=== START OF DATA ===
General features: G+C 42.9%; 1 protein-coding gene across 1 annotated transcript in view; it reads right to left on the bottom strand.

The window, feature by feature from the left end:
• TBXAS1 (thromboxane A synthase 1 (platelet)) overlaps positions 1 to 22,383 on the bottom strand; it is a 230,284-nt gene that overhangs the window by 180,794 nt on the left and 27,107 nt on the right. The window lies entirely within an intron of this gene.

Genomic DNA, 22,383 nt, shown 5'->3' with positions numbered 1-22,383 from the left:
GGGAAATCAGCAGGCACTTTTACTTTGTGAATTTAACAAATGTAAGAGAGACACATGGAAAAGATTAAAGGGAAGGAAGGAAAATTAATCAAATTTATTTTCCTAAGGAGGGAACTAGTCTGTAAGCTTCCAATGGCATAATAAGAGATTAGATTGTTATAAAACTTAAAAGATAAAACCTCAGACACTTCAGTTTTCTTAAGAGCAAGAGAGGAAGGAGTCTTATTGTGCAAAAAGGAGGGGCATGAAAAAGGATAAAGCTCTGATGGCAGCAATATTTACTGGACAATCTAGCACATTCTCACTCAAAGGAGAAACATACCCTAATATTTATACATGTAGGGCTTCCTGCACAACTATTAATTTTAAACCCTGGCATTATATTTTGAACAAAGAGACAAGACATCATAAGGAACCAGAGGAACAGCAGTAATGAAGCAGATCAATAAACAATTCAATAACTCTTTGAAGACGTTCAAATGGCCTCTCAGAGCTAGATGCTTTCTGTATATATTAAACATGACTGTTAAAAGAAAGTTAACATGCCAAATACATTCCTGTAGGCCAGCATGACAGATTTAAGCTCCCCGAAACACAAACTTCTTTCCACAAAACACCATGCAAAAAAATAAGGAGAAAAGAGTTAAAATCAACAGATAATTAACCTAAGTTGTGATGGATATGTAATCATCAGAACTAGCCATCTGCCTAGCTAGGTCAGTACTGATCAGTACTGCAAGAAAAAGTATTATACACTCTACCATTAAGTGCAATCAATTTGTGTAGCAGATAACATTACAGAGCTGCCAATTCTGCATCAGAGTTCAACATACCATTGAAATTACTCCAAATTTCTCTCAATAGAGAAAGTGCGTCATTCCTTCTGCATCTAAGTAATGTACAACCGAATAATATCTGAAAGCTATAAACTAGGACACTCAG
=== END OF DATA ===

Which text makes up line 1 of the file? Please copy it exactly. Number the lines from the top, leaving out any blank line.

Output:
General features: G+C 42.9%; 1 protein-coding gene across 1 annotated transcript in view; it reads right to left on the bottom strand.